Explanation & Prevention Methods for the Top 5 Leading Causes of Death in the U.S.A

Though the United States is renowned as one of the most medically advanced nations in the world, the diseases most frequently responsible for the deaths of Americans have remained consistent for at least the past five years, and have been plaguing the country for at least the past fifty.[1] Just ten causes are responsible for nearly 75% of all deaths in the U.S., the top three of which account for over 50% of all deaths in the country.[2] In this post, we will focus on the top five most common causes of death in the U.S. in order to better understand these diseases and how best to prevent them. Here’s a brief overview of them:

Heart Disease

Though heart disease has declined over the last three decades, it has still topped the list for years now, and its death rate has plateaued since 2011 instead of decreasing.[3] Under the umbrella of heart disease are blood vessel diseases, such as coronary artery disease, heart rhythm problems (arrhythmias), and congenital heart defects.[4]

What happens? Excluding cases of congenital heart defects, heart disease occurs when there is plaque buildup in the walls of the arteries, causing them to narrow or be blocked. This makes it more difficult for blood to flow, and can lead to chest pain, a heart attack, or a stroke.

Prevention methods: Know the major warning signs and symptoms of a heart attack, eat a diet that is low in salt, refined sugars, fat, and cholesterol, exercise regularly, avoid alcohol in excess, and take steps to reduce stress levels.


Though cancer comes in many forms, lung cancer accounts for far more deaths than any other cancer in both men and women.[5] Following lung cancer, colon and rectal cancer, breast cancer, pancreatic cancer, and prostate cancer have the highest mortality rates.[6]

What happens? Cancer is characterized by the uncontrolled growth and spread of abnormal cells. When the spread is incapable of being controlled, it can interfere with essential, life-sustaining systems and result in death.

Prevention methods: Avoid smoking, alcohol in excess, and excessive sun exposure, maintain a nutritious diet, and regularly take medical examinations, especially if you have a history of cancer in your family.

Chronic lower respiratory diseases

Largely due to smoking, chronic obstructive pulmonary disease (COPD) makes up the majority of deaths in this category.[7] However, it also includes deaths from chronic bronchitis, emphysema, and asthma.[8]

What happens? Chronic lower respiratory diseases cause airflow blockage and breathing-related issues, leading to difficulty breathing, a persistent cough with phlegm, and frequent chest infections.[9]

Prevention methods: Quit smoking, avoid second-hand smoke, and avoid air pollution and chemical fumes.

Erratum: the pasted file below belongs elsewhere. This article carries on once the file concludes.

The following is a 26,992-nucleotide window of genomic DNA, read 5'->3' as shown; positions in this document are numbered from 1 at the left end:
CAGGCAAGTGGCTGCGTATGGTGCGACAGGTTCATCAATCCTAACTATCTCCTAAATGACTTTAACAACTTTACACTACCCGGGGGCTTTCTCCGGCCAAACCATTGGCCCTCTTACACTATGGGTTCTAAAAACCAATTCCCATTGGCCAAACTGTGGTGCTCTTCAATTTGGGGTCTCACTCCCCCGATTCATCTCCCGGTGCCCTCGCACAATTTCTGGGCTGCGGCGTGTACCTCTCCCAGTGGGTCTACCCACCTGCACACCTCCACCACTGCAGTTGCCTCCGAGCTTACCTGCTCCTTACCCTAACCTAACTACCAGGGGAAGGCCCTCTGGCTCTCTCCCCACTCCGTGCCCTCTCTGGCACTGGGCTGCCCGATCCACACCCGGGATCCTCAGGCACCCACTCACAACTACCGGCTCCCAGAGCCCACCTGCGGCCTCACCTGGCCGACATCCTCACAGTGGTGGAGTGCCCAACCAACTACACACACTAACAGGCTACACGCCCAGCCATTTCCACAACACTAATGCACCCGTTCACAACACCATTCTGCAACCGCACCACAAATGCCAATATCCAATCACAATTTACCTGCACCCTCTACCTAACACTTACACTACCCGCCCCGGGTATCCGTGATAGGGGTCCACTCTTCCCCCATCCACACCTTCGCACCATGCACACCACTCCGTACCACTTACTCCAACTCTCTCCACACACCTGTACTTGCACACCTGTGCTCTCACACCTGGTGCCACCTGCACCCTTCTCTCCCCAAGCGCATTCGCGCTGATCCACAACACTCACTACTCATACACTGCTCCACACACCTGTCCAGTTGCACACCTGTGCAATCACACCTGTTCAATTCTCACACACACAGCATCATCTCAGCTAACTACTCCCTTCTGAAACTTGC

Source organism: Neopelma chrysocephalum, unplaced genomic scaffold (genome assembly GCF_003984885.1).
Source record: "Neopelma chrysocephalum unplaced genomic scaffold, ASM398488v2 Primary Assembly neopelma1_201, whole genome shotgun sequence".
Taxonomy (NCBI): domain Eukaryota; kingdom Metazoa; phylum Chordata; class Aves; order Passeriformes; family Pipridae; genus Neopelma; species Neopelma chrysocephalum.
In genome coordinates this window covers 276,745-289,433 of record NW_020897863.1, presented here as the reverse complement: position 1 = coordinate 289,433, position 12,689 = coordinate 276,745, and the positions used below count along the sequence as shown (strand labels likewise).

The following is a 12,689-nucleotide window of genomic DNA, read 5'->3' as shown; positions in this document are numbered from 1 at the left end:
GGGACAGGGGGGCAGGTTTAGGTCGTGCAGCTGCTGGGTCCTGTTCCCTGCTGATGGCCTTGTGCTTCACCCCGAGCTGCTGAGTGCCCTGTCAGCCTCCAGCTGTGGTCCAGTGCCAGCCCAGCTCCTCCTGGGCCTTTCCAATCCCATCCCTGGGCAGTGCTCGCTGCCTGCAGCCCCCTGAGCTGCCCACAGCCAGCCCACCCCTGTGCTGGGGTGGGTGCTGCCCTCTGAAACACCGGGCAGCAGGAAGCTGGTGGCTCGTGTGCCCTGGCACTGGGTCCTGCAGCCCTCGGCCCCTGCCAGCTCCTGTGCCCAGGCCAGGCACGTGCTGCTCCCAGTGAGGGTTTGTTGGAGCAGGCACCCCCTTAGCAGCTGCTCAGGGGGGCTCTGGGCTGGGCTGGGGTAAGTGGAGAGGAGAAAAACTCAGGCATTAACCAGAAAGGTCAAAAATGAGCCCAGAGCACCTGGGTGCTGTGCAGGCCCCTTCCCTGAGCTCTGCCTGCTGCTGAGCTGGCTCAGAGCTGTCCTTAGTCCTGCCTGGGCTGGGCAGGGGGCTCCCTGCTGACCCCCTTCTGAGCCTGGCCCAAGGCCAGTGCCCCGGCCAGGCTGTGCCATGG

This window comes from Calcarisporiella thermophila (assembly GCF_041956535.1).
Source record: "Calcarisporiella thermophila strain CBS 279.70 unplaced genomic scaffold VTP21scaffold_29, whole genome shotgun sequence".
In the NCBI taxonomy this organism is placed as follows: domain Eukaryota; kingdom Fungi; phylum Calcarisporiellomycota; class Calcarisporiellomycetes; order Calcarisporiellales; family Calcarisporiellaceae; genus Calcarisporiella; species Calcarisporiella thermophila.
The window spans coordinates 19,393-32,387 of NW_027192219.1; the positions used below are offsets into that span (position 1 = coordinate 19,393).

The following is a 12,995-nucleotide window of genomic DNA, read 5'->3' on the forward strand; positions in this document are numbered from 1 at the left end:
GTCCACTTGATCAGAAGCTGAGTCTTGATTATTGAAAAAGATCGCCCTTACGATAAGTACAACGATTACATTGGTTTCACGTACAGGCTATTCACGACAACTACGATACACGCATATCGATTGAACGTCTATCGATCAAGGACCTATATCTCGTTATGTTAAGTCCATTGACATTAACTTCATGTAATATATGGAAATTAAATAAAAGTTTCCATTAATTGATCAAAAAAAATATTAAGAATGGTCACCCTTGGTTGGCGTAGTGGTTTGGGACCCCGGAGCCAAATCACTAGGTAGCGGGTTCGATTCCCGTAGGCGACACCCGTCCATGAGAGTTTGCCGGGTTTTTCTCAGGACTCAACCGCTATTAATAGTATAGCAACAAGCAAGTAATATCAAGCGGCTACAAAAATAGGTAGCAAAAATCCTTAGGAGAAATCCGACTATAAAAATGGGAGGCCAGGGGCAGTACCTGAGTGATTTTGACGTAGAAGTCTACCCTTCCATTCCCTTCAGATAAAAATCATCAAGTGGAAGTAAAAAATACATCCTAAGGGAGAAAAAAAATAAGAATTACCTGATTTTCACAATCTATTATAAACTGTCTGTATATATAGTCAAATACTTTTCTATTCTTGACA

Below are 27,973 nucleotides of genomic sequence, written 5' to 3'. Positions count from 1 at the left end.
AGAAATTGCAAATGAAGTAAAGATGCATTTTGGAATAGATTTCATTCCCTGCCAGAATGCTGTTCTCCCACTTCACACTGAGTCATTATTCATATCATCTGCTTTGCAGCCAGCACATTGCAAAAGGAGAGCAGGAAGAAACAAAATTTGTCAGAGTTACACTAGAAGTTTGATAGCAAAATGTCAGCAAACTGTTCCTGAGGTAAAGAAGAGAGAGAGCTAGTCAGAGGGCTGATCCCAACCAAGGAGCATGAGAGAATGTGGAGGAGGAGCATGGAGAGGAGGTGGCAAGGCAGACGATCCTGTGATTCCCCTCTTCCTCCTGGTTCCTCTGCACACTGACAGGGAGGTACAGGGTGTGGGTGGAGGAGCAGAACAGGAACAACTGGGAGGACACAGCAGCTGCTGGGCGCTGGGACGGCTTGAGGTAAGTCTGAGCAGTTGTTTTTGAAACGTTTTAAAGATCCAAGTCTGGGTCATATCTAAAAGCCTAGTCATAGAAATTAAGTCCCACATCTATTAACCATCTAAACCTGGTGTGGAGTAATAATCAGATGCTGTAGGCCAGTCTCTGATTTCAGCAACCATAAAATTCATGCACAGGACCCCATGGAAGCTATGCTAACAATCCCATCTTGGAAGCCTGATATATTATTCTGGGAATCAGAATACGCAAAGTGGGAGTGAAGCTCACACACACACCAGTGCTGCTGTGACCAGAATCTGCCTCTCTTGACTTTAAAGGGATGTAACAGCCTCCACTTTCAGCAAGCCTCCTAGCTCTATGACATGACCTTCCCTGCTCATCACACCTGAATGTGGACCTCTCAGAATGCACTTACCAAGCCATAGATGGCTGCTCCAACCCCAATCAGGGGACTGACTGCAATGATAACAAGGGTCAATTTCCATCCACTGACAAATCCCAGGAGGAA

This category covers all unintentional injuries, including motor vehicle accidents, unintentional drug overdoses, and falls. The largest proportions of accidental deaths are from motor vehicle accidents and overdoses, the latter of which is on the rise due to the growing epidemic of heroin and opioid painkiller addiction.[10]

Prevention methods: By their nature, accidents are unintentional, but a greater focus on road safety, consistent seat-belt use, improved awareness of the dangers while driving intoxicated, and a lower issuance rate of opioid painkillers by healthcare providers can potentially lower death rates in this category.


Strokes, also known as cerebrovascular disease, used to be the third leading cause of death, but numbers have dropped substantially since treatment has improved and prevention methods have been more successful.[11] However, every year more than 795,000 people in the U.S. have a stroke, proving it is still a very real problem.

What happens? A stroke is similar to heart disease in that blood vessels are blocked, except instead of restricting access to the heart, a stroke occurs when the blood supply to the brain is interrupted or reduced. This deprives the brain of oxygen and nutrients, and can lead to hemorrhaging and brain aneurisms.[12]

Prevention methods: Know the major warning signs of a stroke, eat a healthy diet (low in cholesterol), get enough exercise, control blood pressure, no smoking, and limit alcohol use.

Though these five diseases are all important to understand, there are five more that don’t fall far behind, and may even be on the rise in years to come. In our next post, we will focus on numbers 6 through 10 on the list of leading causes of death in the United States.



















[1] Brophy Marcus, Mary, “The top 10 leading causes of death in the U.S.,” CBSnews.com, June 30, 2016, http://www.cbsnews.com/news/the-leading-causes-of-death-in-the-us/

[2] Nichols, Hannah, “The top 10 leading causes of death in the United States,” Medicalnewstoday.com, Feb 23, 2017, http://www.medicalnewstoday.com/articles/282929.php

[3] Brophy Marcus, “The top 10 leading causes”

[4] “Diseases and Conditions: Heart disease,” Mayoclinc.org, n.d. http://www.mayoclinic.org/diseases-conditions/heart-disease/basics/definition/con-20034056

[5] “Common Cancer Types,” National Cancer Institute, Feb. 13, 2017, https://www.cancer.gov/types/common-cancers

[6] Ibid

[7] Brophy Marcus, “The top 10 leading causes”

[8] Ibid

[9] Nichols, “The top 10 leading causes”

[10] Brophy Marcus, “The top 10 leading causes”

[11] Ibid

[12] Nichols, “The top 10 leading causes”